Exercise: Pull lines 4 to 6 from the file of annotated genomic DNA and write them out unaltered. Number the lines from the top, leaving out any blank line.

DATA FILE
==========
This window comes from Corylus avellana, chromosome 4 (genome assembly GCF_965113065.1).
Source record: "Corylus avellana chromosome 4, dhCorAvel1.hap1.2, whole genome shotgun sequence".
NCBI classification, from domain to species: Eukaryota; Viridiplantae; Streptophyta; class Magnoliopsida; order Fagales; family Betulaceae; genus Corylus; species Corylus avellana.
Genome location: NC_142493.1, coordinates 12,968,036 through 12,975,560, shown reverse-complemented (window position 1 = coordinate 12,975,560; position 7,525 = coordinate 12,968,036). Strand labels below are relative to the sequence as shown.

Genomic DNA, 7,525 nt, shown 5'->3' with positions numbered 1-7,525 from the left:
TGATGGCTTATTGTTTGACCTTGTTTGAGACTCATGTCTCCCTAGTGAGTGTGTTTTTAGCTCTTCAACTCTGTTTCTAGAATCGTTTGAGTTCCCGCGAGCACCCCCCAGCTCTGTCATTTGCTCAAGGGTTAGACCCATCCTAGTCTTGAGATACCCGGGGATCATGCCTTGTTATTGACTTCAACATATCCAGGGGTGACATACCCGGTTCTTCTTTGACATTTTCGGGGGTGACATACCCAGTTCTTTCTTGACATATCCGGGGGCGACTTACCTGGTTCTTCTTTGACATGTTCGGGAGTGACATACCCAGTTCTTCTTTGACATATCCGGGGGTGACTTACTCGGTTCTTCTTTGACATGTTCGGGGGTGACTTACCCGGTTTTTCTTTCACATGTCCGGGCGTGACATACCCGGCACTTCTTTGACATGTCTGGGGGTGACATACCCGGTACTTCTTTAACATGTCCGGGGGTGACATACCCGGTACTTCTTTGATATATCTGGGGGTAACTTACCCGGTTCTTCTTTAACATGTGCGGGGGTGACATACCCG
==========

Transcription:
Genome location: NC_142493.1, coordinates 12,968,036 through 12,975,560, shown reverse-complemented (window position 1 = coordinate 12,975,560; position 7,525 = coordinate 12,968,036). Strand labels below are relative to the sequence as shown.

Genomic DNA, 7,525 nt, shown 5'->3' with positions numbered 1-7,525 from the left:
TGATGGCTTATTGTTTGACCTTGTTTGAGACTCATGTCTCCCTAGTGAGTGTGTTTTTAGCTCTTCAACTCTGTTTCTAGAATCGTTTGAGTTCCCGCGAGCACCCCCCAGCTCTGTCATTTGCTCAAGGGTTAGACCCATCCTAGTCTTGAGATACCCGGGGATCATGCCTTGTTATTGACTTCAACATATCCAGGGGTGACATACCCGGTTCTTCTTTGACATTTTCGGGGGTGACATACCCAGTTCTTTCTTGACATATCCGGGGGCGACTTACCTGGTTCTTCTTTGACATGTTCGGGAGTGACATACCCAGTTCTTCTTTGACATATCCGGGGGTGACTTACTCGGTTCTTCTTTGACATGTTCGGGGGTGACTTACCCGGTTTTTCTTTCACATGTCCGGGCGTGACATACCCGGCACTTCTTTGACATGTCTGGGGGTGACATACCCGGTACTTCTTTAACATGTCCGGGGGTGACATACCCGGTACTTCTTTGATATATCTGGGGGTAACTTACCCGGTTCTTCTTTAACATGTGCGGGGGTGACATACCCG